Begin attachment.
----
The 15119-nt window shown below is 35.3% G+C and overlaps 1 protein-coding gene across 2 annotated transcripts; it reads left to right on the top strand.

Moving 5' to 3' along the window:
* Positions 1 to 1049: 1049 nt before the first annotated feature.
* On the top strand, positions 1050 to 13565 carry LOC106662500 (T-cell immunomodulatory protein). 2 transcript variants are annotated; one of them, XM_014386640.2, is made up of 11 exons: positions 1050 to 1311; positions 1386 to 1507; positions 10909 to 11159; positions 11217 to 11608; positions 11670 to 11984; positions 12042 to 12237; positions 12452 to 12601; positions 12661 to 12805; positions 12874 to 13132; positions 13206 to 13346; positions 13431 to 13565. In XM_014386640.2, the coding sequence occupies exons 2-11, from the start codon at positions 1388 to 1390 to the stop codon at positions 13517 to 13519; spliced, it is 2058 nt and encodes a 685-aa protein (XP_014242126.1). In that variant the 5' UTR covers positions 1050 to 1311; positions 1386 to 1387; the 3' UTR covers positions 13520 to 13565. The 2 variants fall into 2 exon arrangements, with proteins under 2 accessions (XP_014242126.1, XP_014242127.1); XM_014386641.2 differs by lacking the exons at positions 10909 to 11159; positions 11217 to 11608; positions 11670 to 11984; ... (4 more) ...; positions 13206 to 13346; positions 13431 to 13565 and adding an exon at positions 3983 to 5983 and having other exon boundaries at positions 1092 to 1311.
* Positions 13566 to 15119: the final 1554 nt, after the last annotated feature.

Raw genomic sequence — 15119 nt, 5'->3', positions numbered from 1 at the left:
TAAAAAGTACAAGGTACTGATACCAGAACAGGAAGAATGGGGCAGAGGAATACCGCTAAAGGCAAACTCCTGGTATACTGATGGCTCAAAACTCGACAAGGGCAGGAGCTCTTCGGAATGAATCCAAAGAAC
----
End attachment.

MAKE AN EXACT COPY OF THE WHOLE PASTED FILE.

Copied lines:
The 15119-nt window shown below is 35.3% G+C and overlaps 1 protein-coding gene across 2 annotated transcripts; it reads left to right on the top strand.

Moving 5' to 3' along the window:
* Positions 1 to 1049: 1049 nt before the first annotated feature.
* On the top strand, positions 1050 to 13565 carry LOC106662500 (T-cell immunomodulatory protein). 2 transcript variants are annotated; one of them, XM_014386640.2, is made up of 11 exons: positions 1050 to 1311; positions 1386 to 1507; positions 10909 to 11159; positions 11217 to 11608; positions 11670 to 11984; positions 12042 to 12237; positions 12452 to 12601; positions 12661 to 12805; positions 12874 to 13132; positions 13206 to 13346; positions 13431 to 13565. In XM_014386640.2, the coding sequence occupies exons 2-11, from the start codon at positions 1388 to 1390 to the stop codon at positions 13517 to 13519; spliced, it is 2058 nt and encodes a 685-aa protein (XP_014242126.1). In that variant the 5' UTR covers positions 1050 to 1311; positions 1386 to 1387; the 3' UTR covers positions 13520 to 13565. The 2 variants fall into 2 exon arrangements, with proteins under 2 accessions (XP_014242126.1, XP_014242127.1); XM_014386641.2 differs by lacking the exons at positions 10909 to 11159; positions 11217 to 11608; positions 11670 to 11984; ... (4 more) ...; positions 13206 to 13346; positions 13431 to 13565 and adding an exon at positions 3983 to 5983 and having other exon boundaries at positions 1092 to 1311.
* Positions 13566 to 15119: the final 1554 nt, after the last annotated feature.

Raw genomic sequence — 15119 nt, 5'->3', positions numbered from 1 at the left:
TAAAAAGTACAAGGTACTGATACCAGAACAGGAAGAATGGGGCAGAGGAATACCGCTAAAGGCAAACTCCTGGTATACTGATGGCTCAAAACTCGACAAGGGCAGGAGCTCTTCGGAATGAATCCAAAGAAC